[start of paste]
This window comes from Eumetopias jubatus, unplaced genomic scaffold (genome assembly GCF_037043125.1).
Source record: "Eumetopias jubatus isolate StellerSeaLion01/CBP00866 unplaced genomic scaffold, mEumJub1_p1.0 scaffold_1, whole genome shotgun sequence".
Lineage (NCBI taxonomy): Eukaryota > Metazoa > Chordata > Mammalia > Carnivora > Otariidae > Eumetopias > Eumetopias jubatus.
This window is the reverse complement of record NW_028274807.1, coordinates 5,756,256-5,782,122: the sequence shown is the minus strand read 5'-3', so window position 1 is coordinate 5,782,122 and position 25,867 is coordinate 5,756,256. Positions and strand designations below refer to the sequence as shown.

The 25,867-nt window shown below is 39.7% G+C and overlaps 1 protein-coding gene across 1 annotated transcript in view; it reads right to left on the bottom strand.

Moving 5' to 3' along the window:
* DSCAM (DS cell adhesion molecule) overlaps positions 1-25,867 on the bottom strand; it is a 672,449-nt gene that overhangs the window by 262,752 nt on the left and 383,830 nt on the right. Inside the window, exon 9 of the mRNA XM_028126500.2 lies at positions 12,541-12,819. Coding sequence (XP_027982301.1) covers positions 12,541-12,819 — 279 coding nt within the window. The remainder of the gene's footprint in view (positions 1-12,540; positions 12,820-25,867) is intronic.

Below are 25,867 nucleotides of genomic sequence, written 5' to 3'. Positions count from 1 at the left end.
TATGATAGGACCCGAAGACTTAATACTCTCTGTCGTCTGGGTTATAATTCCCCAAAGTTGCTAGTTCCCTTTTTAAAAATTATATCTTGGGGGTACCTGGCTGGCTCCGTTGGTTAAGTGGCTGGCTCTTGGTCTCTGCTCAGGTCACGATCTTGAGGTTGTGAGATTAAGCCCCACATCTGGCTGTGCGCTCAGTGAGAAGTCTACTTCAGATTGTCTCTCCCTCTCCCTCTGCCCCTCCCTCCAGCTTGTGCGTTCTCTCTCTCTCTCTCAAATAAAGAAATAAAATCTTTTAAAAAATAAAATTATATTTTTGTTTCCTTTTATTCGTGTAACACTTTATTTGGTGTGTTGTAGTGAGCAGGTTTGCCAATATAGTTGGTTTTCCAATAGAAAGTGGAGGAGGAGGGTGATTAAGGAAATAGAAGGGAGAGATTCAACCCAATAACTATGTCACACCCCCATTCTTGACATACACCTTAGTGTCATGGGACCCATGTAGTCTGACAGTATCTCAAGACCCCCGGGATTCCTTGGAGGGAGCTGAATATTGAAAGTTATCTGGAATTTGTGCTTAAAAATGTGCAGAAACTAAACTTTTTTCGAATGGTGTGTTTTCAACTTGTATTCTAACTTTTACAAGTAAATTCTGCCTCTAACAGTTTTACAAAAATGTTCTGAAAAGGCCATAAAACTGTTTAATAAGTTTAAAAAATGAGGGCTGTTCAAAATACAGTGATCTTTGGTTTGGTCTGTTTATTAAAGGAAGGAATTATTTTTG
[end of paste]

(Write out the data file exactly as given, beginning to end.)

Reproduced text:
This window comes from Eumetopias jubatus, unplaced genomic scaffold (genome assembly GCF_037043125.1).
Source record: "Eumetopias jubatus isolate StellerSeaLion01/CBP00866 unplaced genomic scaffold, mEumJub1_p1.0 scaffold_1, whole genome shotgun sequence".
Lineage (NCBI taxonomy): Eukaryota > Metazoa > Chordata > Mammalia > Carnivora > Otariidae > Eumetopias > Eumetopias jubatus.
This window is the reverse complement of record NW_028274807.1, coordinates 5,756,256-5,782,122: the sequence shown is the minus strand read 5'-3', so window position 1 is coordinate 5,782,122 and position 25,867 is coordinate 5,756,256. Positions and strand designations below refer to the sequence as shown.

The 25,867-nt window shown below is 39.7% G+C and overlaps 1 protein-coding gene across 1 annotated transcript in view; it reads right to left on the bottom strand.

Moving 5' to 3' along the window:
* DSCAM (DS cell adhesion molecule) overlaps positions 1-25,867 on the bottom strand; it is a 672,449-nt gene that overhangs the window by 262,752 nt on the left and 383,830 nt on the right. Inside the window, exon 9 of the mRNA XM_028126500.2 lies at positions 12,541-12,819. Coding sequence (XP_027982301.1) covers positions 12,541-12,819 — 279 coding nt within the window. The remainder of the gene's footprint in view (positions 1-12,540; positions 12,820-25,867) is intronic.

Below are 25,867 nucleotides of genomic sequence, written 5' to 3'. Positions count from 1 at the left end.
TATGATAGGACCCGAAGACTTAATACTCTCTGTCGTCTGGGTTATAATTCCCCAAAGTTGCTAGTTCCCTTTTTAAAAATTATATCTTGGGGGTACCTGGCTGGCTCCGTTGGTTAAGTGGCTGGCTCTTGGTCTCTGCTCAGGTCACGATCTTGAGGTTGTGAGATTAAGCCCCACATCTGGCTGTGCGCTCAGTGAGAAGTCTACTTCAGATTGTCTCTCCCTCTCCCTCTGCCCCTCCCTCCAGCTTGTGCGTTCTCTCTCTCTCTCTCAAATAAAGAAATAAAATCTTTTAAAAAATAAAATTATATTTTTGTTTCCTTTTATTCGTGTAACACTTTATTTGGTGTGTTGTAGTGAGCAGGTTTGCCAATATAGTTGGTTTTCCAATAGAAAGTGGAGGAGGAGGGTGATTAAGGAAATAGAAGGGAGAGATTCAACCCAATAACTATGTCACACCCCCATTCTTGACATACACCTTAGTGTCATGGGACCCATGTAGTCTGACAGTATCTCAAGACCCCCGGGATTCCTTGGAGGGAGCTGAATATTGAAAGTTATCTGGAATTTGTGCTTAAAAATGTGCAGAAACTAAACTTTTTTCGAATGGTGTGTTTTCAACTTGTATTCTAACTTTTACAAGTAAATTCTGCCTCTAACAGTTTTACAAAAATGTTCTGAAAAGGCCATAAAACTGTTTAATAAGTTTAAAAAATGAGGGCTGTTCAAAATACAGTGATCTTTGGTTTGGTCTGTTTATTAAAGGAAGGAATTATTTTTG